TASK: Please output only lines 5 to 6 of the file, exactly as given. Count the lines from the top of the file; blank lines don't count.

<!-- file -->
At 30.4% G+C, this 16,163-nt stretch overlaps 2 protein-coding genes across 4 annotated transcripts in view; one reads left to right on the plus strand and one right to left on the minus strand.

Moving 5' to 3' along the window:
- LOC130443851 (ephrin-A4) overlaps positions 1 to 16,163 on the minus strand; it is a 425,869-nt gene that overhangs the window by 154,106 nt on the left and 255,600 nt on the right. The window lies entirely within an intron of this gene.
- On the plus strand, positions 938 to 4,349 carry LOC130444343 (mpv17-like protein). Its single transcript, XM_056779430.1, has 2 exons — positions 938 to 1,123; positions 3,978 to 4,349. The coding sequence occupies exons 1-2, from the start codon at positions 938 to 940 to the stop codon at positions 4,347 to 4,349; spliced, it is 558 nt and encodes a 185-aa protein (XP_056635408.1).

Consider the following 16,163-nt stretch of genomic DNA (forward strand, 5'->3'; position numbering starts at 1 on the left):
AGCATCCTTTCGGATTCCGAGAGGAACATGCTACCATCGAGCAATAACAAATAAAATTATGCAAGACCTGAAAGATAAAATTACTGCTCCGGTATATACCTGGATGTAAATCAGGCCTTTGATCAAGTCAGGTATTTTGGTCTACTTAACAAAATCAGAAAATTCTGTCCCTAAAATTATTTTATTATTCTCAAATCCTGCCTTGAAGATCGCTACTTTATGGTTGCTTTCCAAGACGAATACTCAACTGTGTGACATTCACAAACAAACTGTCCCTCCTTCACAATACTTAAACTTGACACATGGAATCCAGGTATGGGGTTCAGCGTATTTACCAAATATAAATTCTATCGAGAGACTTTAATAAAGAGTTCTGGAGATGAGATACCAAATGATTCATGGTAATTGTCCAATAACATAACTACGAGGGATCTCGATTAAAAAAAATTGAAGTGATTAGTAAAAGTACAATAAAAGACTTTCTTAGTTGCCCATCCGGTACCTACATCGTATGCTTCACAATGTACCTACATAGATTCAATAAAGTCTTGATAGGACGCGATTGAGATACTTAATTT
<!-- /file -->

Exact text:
Consider the following 16,163-nt stretch of genomic DNA (forward strand, 5'->3'; position numbering starts at 1 on the left):
AGCATCCTTTCGGATTCCGAGAGGAACATGCTACCATCGAGCAATAACAAATAAAATTATGCAAGACCTGAAAGATAAAATTACTGCTCCGGTATATACCTGGATGTAAATCAGGCCTTTGATCAAGTCAGGTATTTTGGTCTACTTAACAAAATCAGAAAATTCTGTCCCTAAAATTATTTTATTATTCTCAAATCCTGCCTTGAAGATCGCTACTTTATGGTTGCTTTCCAAGACGAATACTCAACTGTGTGACATTCACAAACAAACTGTCCCTCCTTCACAATACTTAAACTTGACACATGGAATCCAGGTATGGGGTTCAGCGTATTTACCAAATATAAATTCTATCGAGAGACTTTAATAAAGAGTTCTGGAGATGAGATACCAAATGATTCATGGTAATTGTCCAATAACATAACTACGAGGGATCTCGATTAAAAAAAATTGAAGTGATTAGTAAAAGTACAATAAAAGACTTTCTTAGTTGCCCATCCGGTACCTACATCGTATGCTTCACAATGTACCTACATAGATTCAATAAAGTCTTGATAGGACGCGATTGAGATACTTAATTT